American 1st “Big Red One” Infantry Division. As part of US II Corps, the division landed in Oran, Algeria on 8 November 1942 as part of Operation Torch. Heading towards Tunisia, elements of the division then took part in combat at Maktar, Tebourba, Medjez el Bab, the Battle of Kasserine Pass, and Gafsa. It then led the Allied assault in brutal fighting at El Guettar, Béja, and Mateur. In July 1943, the division took part in the Allied invasion of Sicily, codenamed Operation Husky, still under the command of Major General Allen. Lieutenant General George S. Patton, commanding the U.S. Seventh Army for Sicily invasion, specifically requested the division as part of his forces for the invasion. In Sicily the 1st Division saw heavy action when making amphibious landings opposed by Italian and German tanks at the Battle of Gela. The 1st Division then moved up through the center of Sicily, slogging it out through the mountains along with the 45th Infantry Division. In these mountains, the division saw some of the heaviest fighting in the entire Sicilian campaign at the Battle of Troina; some divisional units losing more than half their strength in assaulting the defended mountain town and surrounding mountains during a week-long serious engagement.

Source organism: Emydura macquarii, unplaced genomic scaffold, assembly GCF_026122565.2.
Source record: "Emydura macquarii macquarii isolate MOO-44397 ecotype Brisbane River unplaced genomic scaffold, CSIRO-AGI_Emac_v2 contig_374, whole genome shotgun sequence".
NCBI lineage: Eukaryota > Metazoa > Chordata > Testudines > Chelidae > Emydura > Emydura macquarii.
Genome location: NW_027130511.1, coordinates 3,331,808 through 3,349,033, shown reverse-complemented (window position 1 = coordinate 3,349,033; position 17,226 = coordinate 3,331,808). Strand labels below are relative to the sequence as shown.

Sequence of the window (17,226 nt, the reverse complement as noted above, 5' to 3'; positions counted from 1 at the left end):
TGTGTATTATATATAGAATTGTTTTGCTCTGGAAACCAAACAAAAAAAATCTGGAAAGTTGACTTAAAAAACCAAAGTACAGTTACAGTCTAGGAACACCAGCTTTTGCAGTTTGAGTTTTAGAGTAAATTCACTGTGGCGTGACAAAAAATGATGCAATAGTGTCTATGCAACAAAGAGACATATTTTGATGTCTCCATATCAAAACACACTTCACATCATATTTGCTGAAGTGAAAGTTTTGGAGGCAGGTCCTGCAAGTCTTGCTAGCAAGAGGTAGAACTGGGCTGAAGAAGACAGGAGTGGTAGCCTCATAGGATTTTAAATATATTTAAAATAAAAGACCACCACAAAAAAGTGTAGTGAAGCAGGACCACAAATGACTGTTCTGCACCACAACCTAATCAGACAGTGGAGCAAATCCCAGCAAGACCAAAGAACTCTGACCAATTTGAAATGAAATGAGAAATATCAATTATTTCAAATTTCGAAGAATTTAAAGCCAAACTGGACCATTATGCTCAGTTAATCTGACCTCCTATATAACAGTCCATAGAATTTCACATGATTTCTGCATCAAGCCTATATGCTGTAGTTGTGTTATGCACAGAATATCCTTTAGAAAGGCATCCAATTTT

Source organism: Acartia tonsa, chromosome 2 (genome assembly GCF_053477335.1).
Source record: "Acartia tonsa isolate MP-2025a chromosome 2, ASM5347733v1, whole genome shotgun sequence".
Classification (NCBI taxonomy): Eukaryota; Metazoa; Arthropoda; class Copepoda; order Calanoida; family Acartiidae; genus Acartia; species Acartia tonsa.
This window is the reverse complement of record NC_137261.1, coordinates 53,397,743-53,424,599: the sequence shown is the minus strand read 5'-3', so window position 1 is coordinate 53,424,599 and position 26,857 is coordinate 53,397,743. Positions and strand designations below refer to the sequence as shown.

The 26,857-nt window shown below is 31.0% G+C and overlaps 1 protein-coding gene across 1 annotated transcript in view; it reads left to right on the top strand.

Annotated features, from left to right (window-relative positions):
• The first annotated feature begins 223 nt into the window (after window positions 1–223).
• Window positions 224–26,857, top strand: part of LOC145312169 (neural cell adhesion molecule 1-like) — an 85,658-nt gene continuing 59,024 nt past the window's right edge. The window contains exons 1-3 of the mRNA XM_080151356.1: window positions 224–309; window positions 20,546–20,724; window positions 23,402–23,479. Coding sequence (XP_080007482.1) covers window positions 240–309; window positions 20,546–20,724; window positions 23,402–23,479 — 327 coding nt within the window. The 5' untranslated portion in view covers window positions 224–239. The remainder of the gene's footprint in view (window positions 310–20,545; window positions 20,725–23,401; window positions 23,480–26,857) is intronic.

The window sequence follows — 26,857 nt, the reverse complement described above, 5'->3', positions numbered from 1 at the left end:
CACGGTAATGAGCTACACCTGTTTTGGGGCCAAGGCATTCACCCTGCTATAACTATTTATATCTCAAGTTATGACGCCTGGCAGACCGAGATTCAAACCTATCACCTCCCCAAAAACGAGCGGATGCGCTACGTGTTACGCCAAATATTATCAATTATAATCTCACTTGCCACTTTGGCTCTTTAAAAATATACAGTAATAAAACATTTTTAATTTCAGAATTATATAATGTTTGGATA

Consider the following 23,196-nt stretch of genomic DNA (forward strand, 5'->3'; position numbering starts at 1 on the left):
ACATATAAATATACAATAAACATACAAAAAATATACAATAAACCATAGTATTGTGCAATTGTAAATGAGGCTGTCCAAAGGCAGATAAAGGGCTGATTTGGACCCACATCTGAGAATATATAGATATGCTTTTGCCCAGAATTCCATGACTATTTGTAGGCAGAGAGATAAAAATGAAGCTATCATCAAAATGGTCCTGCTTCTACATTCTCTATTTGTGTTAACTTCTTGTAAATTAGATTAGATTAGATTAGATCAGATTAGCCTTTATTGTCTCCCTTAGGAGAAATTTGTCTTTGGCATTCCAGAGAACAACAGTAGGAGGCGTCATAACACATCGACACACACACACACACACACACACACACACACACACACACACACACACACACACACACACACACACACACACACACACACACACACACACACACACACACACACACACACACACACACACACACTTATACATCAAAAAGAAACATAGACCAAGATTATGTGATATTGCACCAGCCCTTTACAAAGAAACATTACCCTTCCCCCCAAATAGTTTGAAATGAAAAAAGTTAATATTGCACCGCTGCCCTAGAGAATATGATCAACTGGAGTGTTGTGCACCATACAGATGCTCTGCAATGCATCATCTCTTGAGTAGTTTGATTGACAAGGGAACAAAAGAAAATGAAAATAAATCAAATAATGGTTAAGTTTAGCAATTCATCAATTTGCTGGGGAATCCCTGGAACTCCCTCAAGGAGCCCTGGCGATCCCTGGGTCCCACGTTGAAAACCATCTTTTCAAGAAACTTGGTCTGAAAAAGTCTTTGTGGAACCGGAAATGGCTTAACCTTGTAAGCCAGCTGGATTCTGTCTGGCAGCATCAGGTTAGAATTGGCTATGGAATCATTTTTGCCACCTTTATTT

General Terry de la Mesa Allen of 1st Division.

On 7 August 1943, after Troina was taken, Major General Allen was relieved of his command by Lieutenant General Omar Bradley, then commanding the II Corps. Allen was replaced by Major General Clarence R. Huebner who was, like Allen, a decorated veteran of World War I who had served with the 1st Infantry Division throughout the war. After Sicily was secured, the 1st Division transferred back to England, fought in Normandy, the Hurtgen forest, the battle of the Bulge, and into Germany during 1945.